On May 31, 2023, the Treasury Department and IRS released a second round of proposed rules for the IRA’s bonus tax credits. The new notice invites stakeholder comments through June 30th. After the comment period, the agencies will issue a comprehensive set of program rules for the remainder of the 2023 tax year. Our team has summarized the new proposal below.
Table of Contents
MAY GUIDANCE: WHAT CHANGED AND WHAT CAN WE EXPECT?
When can we apply and when should we expect awards?
Treasury and the IRS are still on track to release final rules for the 2023 allocation year by this fall. The Department of Energy plans to open the application portal and begin allocating awards before the end of the year. An optimistic outlook: rules are issued in August; the application window opens for September and October; first round of awards is announced in December.
Previous guidance indicated that the bonus credit categories would open at different times, but Treasury has now proposed that the initial window open for all four categories at once. If any category doesn’t receive enough applications to fill the allotted capacity for this program year, there will be a rolling application process that follows the close of the window.
How will awards be decided?
All project applications that are submitted during the initial window will be evaluated at the same time. The full set of criteria is still to be determined, but Treasury introduced a new element in the latest proposal which would prioritize all projects that meet at least one of two “Additional Selection Criteria” buckets below.
- Ownership criteria: Owned by a tribal enterprise or Alaska Native Corp, consumer or worker cooperative, certain “qualified renewable energy companies,” tax-exempt entities
- Geographic criteria: Located in a Persistent Poverty County or in a Climate & Economic Justice Screening Tool: census tracts designated as disadvantaged based on 90th percentile energy burden or PM2.5 exposure + 65th percentile low-income
More specifically, May guidance proposed that 50% of the total capacity for each category be reserved for these projects, and additional priority be given to applications that meet both. Even beyond the 50% carveout, all projects that meet these criteria would be favored over those that do not.
Treasury again mentioned that a lottery system may be used in the case of oversubscribed categories and reiterated that projects already placed in service will not be eligible for award.
What will we need for the application?
The guidance includes proposed application requirements for both behind-the-meter and front-of-the-meter projects across all four bonus credit categories. The proposed requirements for category four, front-of-the-meter projects (where most community solar projects will fall) include the following:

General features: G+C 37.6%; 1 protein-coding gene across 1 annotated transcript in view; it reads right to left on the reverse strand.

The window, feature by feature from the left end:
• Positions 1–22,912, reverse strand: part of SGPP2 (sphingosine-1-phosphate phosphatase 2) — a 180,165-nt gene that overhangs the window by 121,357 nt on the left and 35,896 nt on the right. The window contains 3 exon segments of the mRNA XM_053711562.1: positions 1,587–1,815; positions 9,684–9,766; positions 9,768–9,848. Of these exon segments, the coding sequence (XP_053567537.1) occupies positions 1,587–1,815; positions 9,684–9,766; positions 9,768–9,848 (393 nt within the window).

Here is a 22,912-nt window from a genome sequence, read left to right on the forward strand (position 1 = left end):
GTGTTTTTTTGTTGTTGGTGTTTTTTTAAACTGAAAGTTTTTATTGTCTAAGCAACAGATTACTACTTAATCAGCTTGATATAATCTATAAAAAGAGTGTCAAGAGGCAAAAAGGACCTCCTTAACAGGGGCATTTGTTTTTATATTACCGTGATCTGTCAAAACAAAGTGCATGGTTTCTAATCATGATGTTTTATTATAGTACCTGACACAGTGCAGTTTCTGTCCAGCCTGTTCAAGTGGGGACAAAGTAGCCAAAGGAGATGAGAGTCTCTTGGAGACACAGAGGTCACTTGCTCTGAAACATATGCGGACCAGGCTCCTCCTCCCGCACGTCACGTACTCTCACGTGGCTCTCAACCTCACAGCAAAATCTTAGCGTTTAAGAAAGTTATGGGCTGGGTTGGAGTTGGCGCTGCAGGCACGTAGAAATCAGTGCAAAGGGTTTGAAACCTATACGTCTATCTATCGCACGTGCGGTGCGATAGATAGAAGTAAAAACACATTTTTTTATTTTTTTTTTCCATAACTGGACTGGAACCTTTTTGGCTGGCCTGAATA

- Documentation of interconnection agreement
- Attestation to:
- Site control
- Secured permits
- Appropriately sized allocations
- Inspected installation sites
- Delivery of disclosure forms to customers
Did anything about the capacity categories change?
Yes, and there’s both good and bad news for community solar. The bad news: for category one (located in a low-income community), the 700MW will reserve 560MW for BTM projects. The good news: category four (low-income economic benefit projects) is now limited to projects serving multiple households, which is a clear emphasis on community solar.
Did Treasury define financial benefits for community solar projects?
Yes, in addition to the new emphasis on community solar for category four, Treasury explained how to meet the financial benefit requirements: (1) deliver 50% of the project output to qualifying low-income customers, and (2) deliver that portion with at least a 20% discount rate on the bill credits.
Have income verification methods been established?
Some have been, but more clarity is needed. The latest proposal confirmed that proof of participation in needs-based programs at the federal, state, tribal, and utility levels will be accepted. Treasury added that state agencies and community solar program administrators can provide verification if the state program’s income limits are at or below the federal threshold (200% FPL or 80% AMI). Despite deferring to state agencies, the proposal also stated that self-attestation will not be an available method. More details later this year are needed to confirm the full slate of options.
What do we know about ongoing compliance?
Treasury has a five-year window to recapture the bonus credit if the awarded project fails to deliver the commitments outlined in its application.
What is the community solar industry still waiting for?
- Full application evaluation criteria and review process
- Timing of application window
- Full list of verification methods for qualified recipients
- Eligibility of master-metered affordable housing
- Details on compliance and ongoing reporting